How Periodontal Disease Can Affect the Rest of Your Body

When you develop periodontal disease (more commonly known as gum disease), there are several things that you immediately have to consider. For example, how severe is it, and how extensive will your treatment need to be in order to control it? In addition, your periodontist will discuss several lesser known but equally important considerations about your gum disease, such as how it can impact your overall health, any current medical conditions you have, or medications you’re currently taking. Not only can these considerations affect your periodontal treatment; they can also become worse under the influence of gum disease if you don’t treat it as soon as possible.

The basics of gum disease development

Periodontal disease is the result of an unchecked infection in your gums known as gingivitis. This infection develops when certain kinds of harmful oral bacteria form plaque and tartar between your teeth roots and periodontal tissues (or gums). One component of this plaque and tartar, the bacteria group known as Porphyromonas gingivalis, trick your immune system into unleashing unchecked inflammation throughout your gum tissues. The irritation and inflammation that ensue become more prominent as gingivitis grows worse and develops into more severe periodontal disease.

A connection to systemic health concerns

Inflammation is one of the driving factors behind the destruction that severe periodontal disease causes to your gums. The rampant swelling, coupled with the infection caused by oral bacteria, can cause gum tissues to erode and, eventually, the jawbone structure underneath them, as well. Inflammation is also a significant component in many other health conditions, too, including cardiovascular disease, rheumatoid arthritis, diabetes, most forms of dementia, and more. Patients who exhibit severe periodontal disease for many years are often at a much higher risk of developing other chronic inflammatory concerns, or experiencing worse symptoms if they already do.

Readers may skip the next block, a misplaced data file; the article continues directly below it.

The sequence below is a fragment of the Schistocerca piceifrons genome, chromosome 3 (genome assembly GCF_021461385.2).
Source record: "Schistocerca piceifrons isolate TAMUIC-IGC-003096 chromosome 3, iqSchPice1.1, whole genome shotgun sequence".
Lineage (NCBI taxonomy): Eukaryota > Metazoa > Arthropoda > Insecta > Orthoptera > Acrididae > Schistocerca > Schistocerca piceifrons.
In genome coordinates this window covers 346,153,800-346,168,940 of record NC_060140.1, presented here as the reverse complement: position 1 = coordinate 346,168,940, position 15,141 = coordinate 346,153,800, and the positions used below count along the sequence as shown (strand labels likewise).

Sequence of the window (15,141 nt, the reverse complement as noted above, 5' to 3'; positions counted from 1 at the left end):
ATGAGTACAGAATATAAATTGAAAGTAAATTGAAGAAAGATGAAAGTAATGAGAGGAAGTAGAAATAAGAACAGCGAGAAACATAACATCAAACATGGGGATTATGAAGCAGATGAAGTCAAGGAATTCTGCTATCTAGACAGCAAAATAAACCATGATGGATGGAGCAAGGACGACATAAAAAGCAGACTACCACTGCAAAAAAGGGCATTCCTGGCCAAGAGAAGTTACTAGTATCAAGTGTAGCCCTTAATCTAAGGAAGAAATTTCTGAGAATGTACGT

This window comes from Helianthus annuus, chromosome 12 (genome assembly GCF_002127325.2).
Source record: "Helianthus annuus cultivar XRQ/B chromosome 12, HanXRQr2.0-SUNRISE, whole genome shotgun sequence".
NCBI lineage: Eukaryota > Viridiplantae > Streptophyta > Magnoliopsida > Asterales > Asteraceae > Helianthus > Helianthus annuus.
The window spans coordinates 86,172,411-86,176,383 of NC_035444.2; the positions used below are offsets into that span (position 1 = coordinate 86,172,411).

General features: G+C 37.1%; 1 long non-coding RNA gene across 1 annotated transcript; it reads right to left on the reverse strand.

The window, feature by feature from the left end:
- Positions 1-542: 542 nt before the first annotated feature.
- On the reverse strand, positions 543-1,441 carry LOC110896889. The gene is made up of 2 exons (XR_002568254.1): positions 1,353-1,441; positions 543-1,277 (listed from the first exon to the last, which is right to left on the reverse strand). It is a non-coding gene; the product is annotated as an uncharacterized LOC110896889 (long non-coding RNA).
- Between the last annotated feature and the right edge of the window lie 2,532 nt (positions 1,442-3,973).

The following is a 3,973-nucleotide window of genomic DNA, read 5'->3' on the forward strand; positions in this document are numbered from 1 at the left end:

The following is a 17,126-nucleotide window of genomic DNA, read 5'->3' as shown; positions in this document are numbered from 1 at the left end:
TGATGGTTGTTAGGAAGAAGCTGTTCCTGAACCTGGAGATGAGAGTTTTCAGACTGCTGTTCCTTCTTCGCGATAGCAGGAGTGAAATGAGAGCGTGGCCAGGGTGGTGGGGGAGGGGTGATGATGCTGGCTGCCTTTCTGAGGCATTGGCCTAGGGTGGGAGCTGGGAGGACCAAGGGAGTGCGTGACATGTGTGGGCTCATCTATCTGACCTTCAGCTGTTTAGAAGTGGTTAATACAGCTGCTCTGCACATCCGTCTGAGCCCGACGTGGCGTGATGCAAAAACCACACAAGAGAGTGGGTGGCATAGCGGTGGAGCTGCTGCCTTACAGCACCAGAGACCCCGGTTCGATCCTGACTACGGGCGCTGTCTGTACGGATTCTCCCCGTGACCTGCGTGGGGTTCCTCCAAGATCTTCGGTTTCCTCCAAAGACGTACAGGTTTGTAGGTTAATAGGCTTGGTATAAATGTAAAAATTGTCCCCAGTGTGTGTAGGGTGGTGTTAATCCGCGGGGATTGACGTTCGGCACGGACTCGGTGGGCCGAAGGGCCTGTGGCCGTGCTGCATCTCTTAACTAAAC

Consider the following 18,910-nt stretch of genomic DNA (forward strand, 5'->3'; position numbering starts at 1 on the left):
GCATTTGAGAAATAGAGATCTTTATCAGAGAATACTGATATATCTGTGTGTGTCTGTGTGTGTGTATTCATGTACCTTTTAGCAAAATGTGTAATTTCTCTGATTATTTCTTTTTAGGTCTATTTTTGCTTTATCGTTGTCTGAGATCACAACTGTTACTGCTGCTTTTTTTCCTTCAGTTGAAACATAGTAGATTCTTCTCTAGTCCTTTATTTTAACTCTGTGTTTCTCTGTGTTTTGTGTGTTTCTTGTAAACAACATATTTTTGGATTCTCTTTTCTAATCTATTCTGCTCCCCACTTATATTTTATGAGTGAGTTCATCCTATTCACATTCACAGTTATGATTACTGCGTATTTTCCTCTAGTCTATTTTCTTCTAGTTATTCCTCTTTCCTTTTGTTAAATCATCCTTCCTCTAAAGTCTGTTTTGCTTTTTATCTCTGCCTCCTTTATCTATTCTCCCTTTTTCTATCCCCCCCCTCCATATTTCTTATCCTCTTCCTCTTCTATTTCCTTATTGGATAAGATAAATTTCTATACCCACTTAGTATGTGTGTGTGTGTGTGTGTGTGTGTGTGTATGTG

What this means for your oral-systemic health

Fortunately, having periodontal disease doesn’t automatically mean that you’ll develop other chronic inflammatory concerns later in life. In fact, with proper, specialized care and maintenance, you can effectively control your periodontal disease and keep your smile healthy (and free of inflammation) for the rest of your life. This will help you avoid systemic concerns as well as lower your risks of more direct consequences of gum disease, such as single or multiple tooth loss.

Treat gum disease and improve your overall health

With the strong connection between your oral health and your systemic wellbeing, keeping your smile safe from gum disease can have a significantly positive impact on the rest of your health. For more information, schedule a consultation with Dr. Kania by calling her periodontal office in Encinitas/San Diego, CA, at (760) 642-0711.